Redi Shehu, head of Tirana-based Medius think-tank, explains why Europe is slowly fading away from Albanians’ focus, while the country's relations with Turkiye are becoming stronger.
TRT WORLD: Albania is one of the countries that has been hoping for EU membership for some time now, but nothing decisive seems to be happening from the EU's end. Where is the hold-up? Is the EU still a priority for the Albanians themselves?
REDI SHEHU: To understand the reasons for the many delays made in Albania's European integration process, it is necessary to understand what Europe is.
This raises some questions such as: is the European Union integrated into itself to the extent that it integrates other countries that are culturally different from it? Is Europe a new approach to the concept of colonialism, both economic and intellectual?
The exit of the European Union from its core during the enlargement process raises the question of where its geopolitical and cultural borders really are. Has Europe lost its old challenge of building a European citizen who rises above his nation?
In Europe, we have political boundaries, but we also have social and intellectual boundaries which make it change in itself clearly and strongly from cultural circumstances which have not disappeared and have not eliminated the differences within it.
Since its creation, the EU as a political-economic notion has been under pressure from two opposing forces, one political, which pushed it towards unification, and the other the national one, which pushed it towards borders and division. Whichever of these two forces prevails will determine the Europe of tomorrow.
There are many reasons for postponing the admission of new members from the Balkans. Starting with the migration policies, Brexit, the extreme right, immigrants, but above all the confrontation with aspiring countries whose culture and religion is different from that of the member states of the union.
All these have shown that the European body within which Albania seeks to integrate, in fact, is not yet integrated into itself. It has not yet morally determined what will be the only unchanging and final criterion of the membership of the new states, and above all, beyond the idealism by which the EU was created, it is showing that it’s totally unprepared to emerge from the colonial narrative which as a ghost stands above its policies.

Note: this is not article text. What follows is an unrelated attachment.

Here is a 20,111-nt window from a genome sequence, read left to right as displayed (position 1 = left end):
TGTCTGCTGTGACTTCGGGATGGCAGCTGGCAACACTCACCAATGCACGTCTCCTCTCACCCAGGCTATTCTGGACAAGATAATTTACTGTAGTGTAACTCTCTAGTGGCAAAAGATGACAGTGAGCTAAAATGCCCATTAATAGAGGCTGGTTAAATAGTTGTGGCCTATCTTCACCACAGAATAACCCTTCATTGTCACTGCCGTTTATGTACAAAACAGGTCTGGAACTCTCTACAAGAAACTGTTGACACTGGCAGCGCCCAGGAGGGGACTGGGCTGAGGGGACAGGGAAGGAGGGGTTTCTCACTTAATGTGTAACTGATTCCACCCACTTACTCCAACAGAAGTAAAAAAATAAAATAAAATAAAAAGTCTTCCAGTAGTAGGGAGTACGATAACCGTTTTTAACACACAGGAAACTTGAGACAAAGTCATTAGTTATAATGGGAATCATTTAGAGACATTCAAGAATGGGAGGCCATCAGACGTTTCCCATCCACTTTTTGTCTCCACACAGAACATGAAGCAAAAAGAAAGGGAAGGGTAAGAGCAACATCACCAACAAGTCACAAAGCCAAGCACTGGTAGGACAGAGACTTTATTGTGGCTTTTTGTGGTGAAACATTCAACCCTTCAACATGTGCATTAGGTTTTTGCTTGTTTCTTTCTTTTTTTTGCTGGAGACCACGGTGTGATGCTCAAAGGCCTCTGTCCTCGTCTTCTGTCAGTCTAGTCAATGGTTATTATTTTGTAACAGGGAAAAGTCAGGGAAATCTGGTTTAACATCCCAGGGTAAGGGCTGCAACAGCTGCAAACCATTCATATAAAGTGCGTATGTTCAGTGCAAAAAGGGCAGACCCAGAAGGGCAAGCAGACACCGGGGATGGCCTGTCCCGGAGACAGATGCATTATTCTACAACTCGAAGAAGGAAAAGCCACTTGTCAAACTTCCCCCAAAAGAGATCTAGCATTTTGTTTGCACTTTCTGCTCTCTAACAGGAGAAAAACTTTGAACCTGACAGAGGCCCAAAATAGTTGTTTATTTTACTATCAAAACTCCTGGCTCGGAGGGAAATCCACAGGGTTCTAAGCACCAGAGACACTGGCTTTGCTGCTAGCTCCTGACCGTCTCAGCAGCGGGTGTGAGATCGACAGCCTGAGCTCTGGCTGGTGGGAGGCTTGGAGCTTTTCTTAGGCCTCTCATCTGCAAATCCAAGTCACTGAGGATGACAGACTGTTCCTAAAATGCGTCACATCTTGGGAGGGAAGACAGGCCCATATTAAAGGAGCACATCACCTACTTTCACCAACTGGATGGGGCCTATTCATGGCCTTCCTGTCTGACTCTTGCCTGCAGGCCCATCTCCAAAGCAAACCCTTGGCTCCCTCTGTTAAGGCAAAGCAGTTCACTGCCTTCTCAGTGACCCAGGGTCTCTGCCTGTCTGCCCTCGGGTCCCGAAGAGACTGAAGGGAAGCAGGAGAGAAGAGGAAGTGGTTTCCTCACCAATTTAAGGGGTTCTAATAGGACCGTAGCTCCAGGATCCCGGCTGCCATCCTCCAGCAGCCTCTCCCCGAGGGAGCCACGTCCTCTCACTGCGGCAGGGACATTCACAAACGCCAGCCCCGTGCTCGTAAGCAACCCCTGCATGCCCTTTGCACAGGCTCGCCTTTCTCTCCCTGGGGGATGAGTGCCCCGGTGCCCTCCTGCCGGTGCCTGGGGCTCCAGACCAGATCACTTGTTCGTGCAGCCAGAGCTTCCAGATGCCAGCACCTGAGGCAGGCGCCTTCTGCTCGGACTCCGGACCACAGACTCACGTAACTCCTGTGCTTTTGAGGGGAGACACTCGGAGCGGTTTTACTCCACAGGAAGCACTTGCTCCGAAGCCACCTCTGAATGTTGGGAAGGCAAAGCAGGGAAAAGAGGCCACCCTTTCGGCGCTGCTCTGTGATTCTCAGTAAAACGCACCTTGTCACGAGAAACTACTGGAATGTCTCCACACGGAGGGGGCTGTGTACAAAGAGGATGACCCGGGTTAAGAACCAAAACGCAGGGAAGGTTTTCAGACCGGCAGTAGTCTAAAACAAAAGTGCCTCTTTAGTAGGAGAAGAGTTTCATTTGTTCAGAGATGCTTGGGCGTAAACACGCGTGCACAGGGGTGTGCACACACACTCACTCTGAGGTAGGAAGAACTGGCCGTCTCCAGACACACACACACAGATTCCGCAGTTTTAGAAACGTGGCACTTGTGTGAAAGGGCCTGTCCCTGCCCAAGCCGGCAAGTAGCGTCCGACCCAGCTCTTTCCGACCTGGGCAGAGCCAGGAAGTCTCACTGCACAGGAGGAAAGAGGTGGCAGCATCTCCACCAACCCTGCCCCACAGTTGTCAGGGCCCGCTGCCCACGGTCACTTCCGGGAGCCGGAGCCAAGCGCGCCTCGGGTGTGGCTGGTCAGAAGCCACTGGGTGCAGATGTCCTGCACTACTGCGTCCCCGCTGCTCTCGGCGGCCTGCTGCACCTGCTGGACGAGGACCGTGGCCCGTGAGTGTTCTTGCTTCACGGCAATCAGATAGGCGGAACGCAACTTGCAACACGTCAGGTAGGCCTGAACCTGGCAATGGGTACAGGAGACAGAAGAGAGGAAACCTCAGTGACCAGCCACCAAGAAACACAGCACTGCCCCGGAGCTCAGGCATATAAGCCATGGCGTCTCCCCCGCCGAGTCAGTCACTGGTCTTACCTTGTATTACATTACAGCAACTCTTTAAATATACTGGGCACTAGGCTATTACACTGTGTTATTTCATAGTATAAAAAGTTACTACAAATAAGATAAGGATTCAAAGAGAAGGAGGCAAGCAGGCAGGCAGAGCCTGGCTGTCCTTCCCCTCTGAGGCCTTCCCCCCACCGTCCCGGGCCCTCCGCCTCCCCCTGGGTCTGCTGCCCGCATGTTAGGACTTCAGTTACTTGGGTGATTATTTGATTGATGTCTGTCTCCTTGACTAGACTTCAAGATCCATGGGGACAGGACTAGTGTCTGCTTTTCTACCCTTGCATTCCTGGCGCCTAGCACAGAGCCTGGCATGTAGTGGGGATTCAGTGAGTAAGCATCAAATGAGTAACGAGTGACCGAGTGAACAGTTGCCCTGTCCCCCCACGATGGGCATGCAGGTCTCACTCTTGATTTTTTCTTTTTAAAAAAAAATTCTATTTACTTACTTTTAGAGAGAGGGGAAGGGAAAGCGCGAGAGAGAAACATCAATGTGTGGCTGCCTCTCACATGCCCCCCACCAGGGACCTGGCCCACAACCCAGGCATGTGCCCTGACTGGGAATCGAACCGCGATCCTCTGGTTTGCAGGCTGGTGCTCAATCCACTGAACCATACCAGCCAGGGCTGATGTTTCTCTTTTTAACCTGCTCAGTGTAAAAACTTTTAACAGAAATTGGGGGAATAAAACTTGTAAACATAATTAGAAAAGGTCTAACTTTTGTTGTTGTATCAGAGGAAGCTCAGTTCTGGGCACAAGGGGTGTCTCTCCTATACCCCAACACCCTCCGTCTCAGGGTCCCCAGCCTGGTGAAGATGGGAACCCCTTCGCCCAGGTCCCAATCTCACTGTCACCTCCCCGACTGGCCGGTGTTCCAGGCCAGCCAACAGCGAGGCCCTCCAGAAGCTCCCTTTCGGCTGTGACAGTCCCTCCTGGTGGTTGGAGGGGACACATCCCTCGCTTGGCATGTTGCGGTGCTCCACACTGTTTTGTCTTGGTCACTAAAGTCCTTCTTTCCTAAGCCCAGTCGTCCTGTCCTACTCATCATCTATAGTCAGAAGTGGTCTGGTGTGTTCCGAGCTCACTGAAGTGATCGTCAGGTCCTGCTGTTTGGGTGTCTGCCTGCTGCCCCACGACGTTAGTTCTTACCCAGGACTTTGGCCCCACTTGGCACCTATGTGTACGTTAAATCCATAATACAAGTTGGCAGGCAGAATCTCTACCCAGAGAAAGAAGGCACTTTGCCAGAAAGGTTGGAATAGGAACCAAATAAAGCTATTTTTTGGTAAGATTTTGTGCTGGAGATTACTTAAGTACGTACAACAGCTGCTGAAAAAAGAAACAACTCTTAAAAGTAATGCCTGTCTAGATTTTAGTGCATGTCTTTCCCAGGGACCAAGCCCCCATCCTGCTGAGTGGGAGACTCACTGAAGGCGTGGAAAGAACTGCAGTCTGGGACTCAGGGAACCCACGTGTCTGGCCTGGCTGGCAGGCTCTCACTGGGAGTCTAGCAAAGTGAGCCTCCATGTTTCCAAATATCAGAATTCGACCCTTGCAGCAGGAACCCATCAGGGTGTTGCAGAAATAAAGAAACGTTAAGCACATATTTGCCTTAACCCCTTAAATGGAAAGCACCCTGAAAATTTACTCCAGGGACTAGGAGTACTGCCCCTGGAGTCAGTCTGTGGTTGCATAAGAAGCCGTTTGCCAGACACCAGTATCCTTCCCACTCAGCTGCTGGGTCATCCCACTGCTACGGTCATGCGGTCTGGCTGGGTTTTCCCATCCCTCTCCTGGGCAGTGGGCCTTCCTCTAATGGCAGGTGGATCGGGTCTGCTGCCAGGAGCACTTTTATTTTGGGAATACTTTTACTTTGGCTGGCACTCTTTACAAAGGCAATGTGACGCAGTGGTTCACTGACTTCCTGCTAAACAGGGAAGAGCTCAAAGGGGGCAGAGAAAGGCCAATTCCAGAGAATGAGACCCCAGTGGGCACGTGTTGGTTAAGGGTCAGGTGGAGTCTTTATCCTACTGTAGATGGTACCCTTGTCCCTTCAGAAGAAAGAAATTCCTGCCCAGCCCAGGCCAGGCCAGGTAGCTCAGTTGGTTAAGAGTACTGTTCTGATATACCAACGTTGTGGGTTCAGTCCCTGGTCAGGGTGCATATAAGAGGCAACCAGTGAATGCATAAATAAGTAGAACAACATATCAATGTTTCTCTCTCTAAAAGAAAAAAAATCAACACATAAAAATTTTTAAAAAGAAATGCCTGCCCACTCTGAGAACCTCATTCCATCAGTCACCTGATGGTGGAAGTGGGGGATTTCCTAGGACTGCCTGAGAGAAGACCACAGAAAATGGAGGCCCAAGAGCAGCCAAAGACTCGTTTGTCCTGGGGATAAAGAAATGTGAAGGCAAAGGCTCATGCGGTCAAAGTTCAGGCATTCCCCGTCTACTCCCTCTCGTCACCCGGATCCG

Although Albania and Northern Macedonia have met all EU requirements, strange excuses are still emerging to delay the process of opening membership negotiations for these countries.
What needs to be said is that there really will be no stability of thought and action in the EU as long as there is an ideological wall dividing between European politics and the politics of those countries that represent a different cultural identity. A wall that threatens to replace that of Berlin, but in the Balkans.
Despite these events, the priority of Albanians in terms of EU membership remains high. Although in recent years, according to polls, the fatigue from waiting has caused some decline in this priority.
In recent years, Turkiye has been heavily involved in Albania in areas such as investment, education, art and culture, and earthquake relief. How is this commitment perceived in the country and how close are Turkish-Albanian relations after all the involuntary interruptions of the 20th Century?
RS: Yes, it is true that Turkiye-Albania relations since 2013 have undergone a significant increase under the government of Prime Minister Edi Rama, to come to the agreement of January 6, 2021 when the Strategic Cooperation Council of High Level pact was signed between the two countries.
Since the time of Mustafa Kemal Ataturk, the agreement of eternal friendship has been signed between the two countries, which has continued to exist even during the communist regime in Albania.
The same relationship has continued with the prime ministers Demirel, Turgut Ozal, Tansu Ciller, Ecevit, Erbakam. Whereas under the rule of Recep Tayyip Erdogan this relationship has been concretised with a high level of Turkish investments in Albania amounting to 3.5 billion dollars, 600 companies and 15,000 employees. Not only that, but Turkiye donated 520 apartments to the victims of the earthquake, a regional hospital in the city of Fier and one million vaccines in case of a Covid pandemic.
This relationship, which is perceived as "brotherhood," has increased the affection of the Albanian people for the Turkish government as well as the Turkish people and culture itself, which according to surveys conducted by Western NGOs in Albania, show that the degree of increasing appreciation for Turkiye is greater than the rate of increase in appreciation for US and EU.